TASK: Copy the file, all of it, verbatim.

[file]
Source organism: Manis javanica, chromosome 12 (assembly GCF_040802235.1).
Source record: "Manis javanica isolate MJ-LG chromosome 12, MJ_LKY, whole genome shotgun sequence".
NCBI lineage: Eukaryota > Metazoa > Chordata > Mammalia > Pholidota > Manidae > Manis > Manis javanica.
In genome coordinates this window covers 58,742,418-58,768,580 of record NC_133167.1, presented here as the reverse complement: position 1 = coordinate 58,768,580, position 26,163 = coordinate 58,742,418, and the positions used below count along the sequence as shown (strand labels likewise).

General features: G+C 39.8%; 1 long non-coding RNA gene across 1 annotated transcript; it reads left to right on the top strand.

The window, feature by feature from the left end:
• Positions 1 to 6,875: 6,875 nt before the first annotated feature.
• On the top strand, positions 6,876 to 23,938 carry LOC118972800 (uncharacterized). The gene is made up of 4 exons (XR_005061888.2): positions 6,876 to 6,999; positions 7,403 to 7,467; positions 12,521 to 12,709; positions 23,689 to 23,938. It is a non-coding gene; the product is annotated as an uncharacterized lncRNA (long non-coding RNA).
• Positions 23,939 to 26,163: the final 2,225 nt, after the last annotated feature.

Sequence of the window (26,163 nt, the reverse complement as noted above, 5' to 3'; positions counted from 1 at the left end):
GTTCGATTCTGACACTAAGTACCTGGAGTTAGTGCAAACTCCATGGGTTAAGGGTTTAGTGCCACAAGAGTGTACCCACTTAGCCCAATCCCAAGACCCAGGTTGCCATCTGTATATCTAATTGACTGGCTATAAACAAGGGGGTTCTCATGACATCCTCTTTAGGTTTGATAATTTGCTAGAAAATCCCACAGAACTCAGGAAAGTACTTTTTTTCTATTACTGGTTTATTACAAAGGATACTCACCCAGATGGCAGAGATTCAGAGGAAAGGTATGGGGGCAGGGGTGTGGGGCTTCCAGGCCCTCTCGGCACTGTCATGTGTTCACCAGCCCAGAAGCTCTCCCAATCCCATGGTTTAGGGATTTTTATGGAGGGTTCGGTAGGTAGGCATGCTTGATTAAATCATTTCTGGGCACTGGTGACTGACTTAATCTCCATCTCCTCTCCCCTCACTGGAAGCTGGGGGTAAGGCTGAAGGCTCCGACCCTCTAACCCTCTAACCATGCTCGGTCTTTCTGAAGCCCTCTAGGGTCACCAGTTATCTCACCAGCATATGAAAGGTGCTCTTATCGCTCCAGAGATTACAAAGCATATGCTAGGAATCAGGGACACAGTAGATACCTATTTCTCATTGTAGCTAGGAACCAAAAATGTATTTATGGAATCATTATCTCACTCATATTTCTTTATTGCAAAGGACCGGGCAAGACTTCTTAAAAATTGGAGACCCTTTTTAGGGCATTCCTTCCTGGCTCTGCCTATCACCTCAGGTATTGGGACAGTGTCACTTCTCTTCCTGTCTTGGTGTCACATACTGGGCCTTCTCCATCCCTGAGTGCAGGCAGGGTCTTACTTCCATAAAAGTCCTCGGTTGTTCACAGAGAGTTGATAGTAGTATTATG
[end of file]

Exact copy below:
Source organism: Manis javanica, chromosome 12 (assembly GCF_040802235.1).
Source record: "Manis javanica isolate MJ-LG chromosome 12, MJ_LKY, whole genome shotgun sequence".
NCBI lineage: Eukaryota > Metazoa > Chordata > Mammalia > Pholidota > Manidae > Manis > Manis javanica.
In genome coordinates this window covers 58,742,418-58,768,580 of record NC_133167.1, presented here as the reverse complement: position 1 = coordinate 58,768,580, position 26,163 = coordinate 58,742,418, and the positions used below count along the sequence as shown (strand labels likewise).

General features: G+C 39.8%; 1 long non-coding RNA gene across 1 annotated transcript; it reads left to right on the top strand.

The window, feature by feature from the left end:
• Positions 1 to 6,875: 6,875 nt before the first annotated feature.
• On the top strand, positions 6,876 to 23,938 carry LOC118972800 (uncharacterized). The gene is made up of 4 exons (XR_005061888.2): positions 6,876 to 6,999; positions 7,403 to 7,467; positions 12,521 to 12,709; positions 23,689 to 23,938. It is a non-coding gene; the product is annotated as an uncharacterized lncRNA (long non-coding RNA).
• Positions 23,939 to 26,163: the final 2,225 nt, after the last annotated feature.

Sequence of the window (26,163 nt, the reverse complement as noted above, 5' to 3'; positions counted from 1 at the left end):
GTTCGATTCTGACACTAAGTACCTGGAGTTAGTGCAAACTCCATGGGTTAAGGGTTTAGTGCCACAAGAGTGTACCCACTTAGCCCAATCCCAAGACCCAGGTTGCCATCTGTATATCTAATTGACTGGCTATAAACAAGGGGGTTCTCATGACATCCTCTTTAGGTTTGATAATTTGCTAGAAAATCCCACAGAACTCAGGAAAGTACTTTTTTTCTATTACTGGTTTATTACAAAGGATACTCACCCAGATGGCAGAGATTCAGAGGAAAGGTATGGGGGCAGGGGTGTGGGGCTTCCAGGCCCTCTCGGCACTGTCATGTGTTCACCAGCCCAGAAGCTCTCCCAATCCCATGGTTTAGGGATTTTTATGGAGGGTTCGGTAGGTAGGCATGCTTGATTAAATCATTTCTGGGCACTGGTGACTGACTTAATCTCCATCTCCTCTCCCCTCACTGGAAGCTGGGGGTAAGGCTGAAGGCTCCGACCCTCTAACCCTCTAACCATGCTCGGTCTTTCTGAAGCCCTCTAGGGTCACCAGTTATCTCACCAGCATATGAAAGGTGCTCTTATCGCTCCAGAGATTACAAAGCATATGCTAGGAATCAGGGACACAGTAGATACCTATTTCTCATTGTAGCTAGGAACCAAAAATGTATTTATGGAATCATTATCTCACTCATATTTCTTTATTGCAAAGGACCGGGCAAGACTTCTTAAAAATTGGAGACCCTTTTTAGGGCATTCCTTCCTGGCTCTGCCTATCACCTCAGGTATTGGGACAGTGTCACTTCTCTTCCTGTCTTGGTGTCACATACTGGGCCTTCTCCATCCCTGAGTGCAGGCAGGGTCTTACTTCCATAAAAGTCCTCGGTTGTTCACAGAGAGTTGATAGTAGTATTATG